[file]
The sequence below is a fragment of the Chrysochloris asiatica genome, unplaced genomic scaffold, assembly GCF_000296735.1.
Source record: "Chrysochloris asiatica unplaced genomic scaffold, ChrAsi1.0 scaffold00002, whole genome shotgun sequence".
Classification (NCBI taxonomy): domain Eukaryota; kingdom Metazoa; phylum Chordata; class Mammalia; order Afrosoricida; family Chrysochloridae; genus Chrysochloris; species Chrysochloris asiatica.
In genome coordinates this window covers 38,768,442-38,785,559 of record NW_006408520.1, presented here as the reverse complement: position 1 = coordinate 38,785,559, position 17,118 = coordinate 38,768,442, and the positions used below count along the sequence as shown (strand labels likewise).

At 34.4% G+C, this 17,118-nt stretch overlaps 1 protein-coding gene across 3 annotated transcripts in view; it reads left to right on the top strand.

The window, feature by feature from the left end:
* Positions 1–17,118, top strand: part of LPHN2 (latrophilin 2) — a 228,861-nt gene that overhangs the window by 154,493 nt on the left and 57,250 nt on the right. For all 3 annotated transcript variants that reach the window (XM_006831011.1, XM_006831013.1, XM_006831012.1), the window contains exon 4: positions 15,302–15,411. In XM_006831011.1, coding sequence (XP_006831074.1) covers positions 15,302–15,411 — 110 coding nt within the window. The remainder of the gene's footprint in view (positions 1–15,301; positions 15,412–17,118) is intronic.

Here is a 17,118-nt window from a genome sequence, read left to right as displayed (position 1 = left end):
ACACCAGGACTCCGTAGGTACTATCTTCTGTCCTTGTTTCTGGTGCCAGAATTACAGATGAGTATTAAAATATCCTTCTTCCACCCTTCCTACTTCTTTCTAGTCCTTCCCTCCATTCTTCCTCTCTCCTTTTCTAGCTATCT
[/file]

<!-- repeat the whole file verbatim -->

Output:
The sequence below is a fragment of the Chrysochloris asiatica genome, unplaced genomic scaffold, assembly GCF_000296735.1.
Source record: "Chrysochloris asiatica unplaced genomic scaffold, ChrAsi1.0 scaffold00002, whole genome shotgun sequence".
Classification (NCBI taxonomy): domain Eukaryota; kingdom Metazoa; phylum Chordata; class Mammalia; order Afrosoricida; family Chrysochloridae; genus Chrysochloris; species Chrysochloris asiatica.
In genome coordinates this window covers 38,768,442-38,785,559 of record NW_006408520.1, presented here as the reverse complement: position 1 = coordinate 38,785,559, position 17,118 = coordinate 38,768,442, and the positions used below count along the sequence as shown (strand labels likewise).

At 34.4% G+C, this 17,118-nt stretch overlaps 1 protein-coding gene across 3 annotated transcripts in view; it reads left to right on the top strand.

The window, feature by feature from the left end:
* Positions 1–17,118, top strand: part of LPHN2 (latrophilin 2) — a 228,861-nt gene that overhangs the window by 154,493 nt on the left and 57,250 nt on the right. For all 3 annotated transcript variants that reach the window (XM_006831011.1, XM_006831013.1, XM_006831012.1), the window contains exon 4: positions 15,302–15,411. In XM_006831011.1, coding sequence (XP_006831074.1) covers positions 15,302–15,411 — 110 coding nt within the window. The remainder of the gene's footprint in view (positions 1–15,301; positions 15,412–17,118) is intronic.

Here is a 17,118-nt window from a genome sequence, read left to right as displayed (position 1 = left end):
ACACCAGGACTCCGTAGGTACTATCTTCTGTCCTTGTTTCTGGTGCCAGAATTACAGATGAGTATTAAAATATCCTTCTTCCACCCTTCCTACTTCTTTCTAGTCCTTCCCTCCATTCTTCCTCTCTCCTTTTCTAGCTATCT